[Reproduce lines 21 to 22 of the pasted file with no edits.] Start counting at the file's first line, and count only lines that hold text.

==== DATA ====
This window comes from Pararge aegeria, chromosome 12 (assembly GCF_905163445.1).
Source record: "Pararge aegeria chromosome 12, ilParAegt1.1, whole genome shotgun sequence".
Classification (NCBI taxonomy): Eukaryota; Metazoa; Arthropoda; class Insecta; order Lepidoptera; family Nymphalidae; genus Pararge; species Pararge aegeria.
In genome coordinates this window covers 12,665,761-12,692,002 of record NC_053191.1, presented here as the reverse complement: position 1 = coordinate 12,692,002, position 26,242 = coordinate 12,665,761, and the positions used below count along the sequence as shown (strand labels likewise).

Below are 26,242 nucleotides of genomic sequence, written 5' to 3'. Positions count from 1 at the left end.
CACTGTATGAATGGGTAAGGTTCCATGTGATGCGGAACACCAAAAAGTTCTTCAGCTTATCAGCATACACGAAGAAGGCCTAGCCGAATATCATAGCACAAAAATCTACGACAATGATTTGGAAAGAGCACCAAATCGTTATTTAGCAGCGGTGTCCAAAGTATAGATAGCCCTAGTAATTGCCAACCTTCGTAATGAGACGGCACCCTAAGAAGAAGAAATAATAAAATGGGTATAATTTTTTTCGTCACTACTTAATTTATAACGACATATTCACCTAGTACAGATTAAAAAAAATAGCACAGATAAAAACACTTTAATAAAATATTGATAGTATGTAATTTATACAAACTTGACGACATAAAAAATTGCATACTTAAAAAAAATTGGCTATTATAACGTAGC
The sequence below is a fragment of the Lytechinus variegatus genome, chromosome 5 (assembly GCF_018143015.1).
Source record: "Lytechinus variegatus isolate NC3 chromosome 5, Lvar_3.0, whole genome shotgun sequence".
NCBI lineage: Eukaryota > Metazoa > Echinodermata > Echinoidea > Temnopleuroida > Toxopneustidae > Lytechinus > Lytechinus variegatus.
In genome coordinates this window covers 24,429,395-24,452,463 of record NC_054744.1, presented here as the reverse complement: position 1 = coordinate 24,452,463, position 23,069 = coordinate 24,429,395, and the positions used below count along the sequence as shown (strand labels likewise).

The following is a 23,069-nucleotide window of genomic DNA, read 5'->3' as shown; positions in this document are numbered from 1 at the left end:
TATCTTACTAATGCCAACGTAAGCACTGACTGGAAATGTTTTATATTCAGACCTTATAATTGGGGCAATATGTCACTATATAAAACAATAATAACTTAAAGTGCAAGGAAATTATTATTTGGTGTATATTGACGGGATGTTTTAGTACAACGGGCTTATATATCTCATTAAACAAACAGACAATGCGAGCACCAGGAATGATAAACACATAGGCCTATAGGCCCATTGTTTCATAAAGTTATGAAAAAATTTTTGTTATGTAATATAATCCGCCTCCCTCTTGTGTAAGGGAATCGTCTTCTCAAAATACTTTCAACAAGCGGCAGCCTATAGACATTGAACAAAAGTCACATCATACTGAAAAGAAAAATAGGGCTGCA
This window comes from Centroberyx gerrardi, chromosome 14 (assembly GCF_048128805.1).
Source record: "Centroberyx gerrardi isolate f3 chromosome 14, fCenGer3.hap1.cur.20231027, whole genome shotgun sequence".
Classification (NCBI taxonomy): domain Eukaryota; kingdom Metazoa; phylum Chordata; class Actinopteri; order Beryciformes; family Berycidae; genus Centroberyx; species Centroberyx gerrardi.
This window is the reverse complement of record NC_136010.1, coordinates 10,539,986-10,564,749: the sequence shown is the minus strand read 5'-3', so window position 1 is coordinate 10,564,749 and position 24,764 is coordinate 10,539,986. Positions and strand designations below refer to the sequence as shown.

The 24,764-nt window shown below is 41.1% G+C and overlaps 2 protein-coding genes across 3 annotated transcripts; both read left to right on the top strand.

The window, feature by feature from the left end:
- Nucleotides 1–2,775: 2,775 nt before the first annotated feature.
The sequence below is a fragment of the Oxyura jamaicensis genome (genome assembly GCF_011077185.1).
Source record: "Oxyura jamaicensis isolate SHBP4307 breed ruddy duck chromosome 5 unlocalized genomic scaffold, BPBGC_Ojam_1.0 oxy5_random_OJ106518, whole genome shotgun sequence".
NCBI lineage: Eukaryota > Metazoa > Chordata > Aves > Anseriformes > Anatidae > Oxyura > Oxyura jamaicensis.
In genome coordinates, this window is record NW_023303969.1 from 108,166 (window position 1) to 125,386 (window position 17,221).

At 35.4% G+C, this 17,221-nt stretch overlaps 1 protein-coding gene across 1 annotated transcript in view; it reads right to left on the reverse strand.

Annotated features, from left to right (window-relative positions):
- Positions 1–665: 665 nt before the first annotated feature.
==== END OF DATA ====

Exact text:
Source record: "Oxyura jamaicensis isolate SHBP4307 breed ruddy duck chromosome 5 unlocalized genomic scaffold, BPBGC_Ojam_1.0 oxy5_random_OJ106518, whole genome shotgun sequence".
NCBI lineage: Eukaryota > Metazoa > Chordata > Aves > Anseriformes > Anatidae > Oxyura > Oxyura jamaicensis.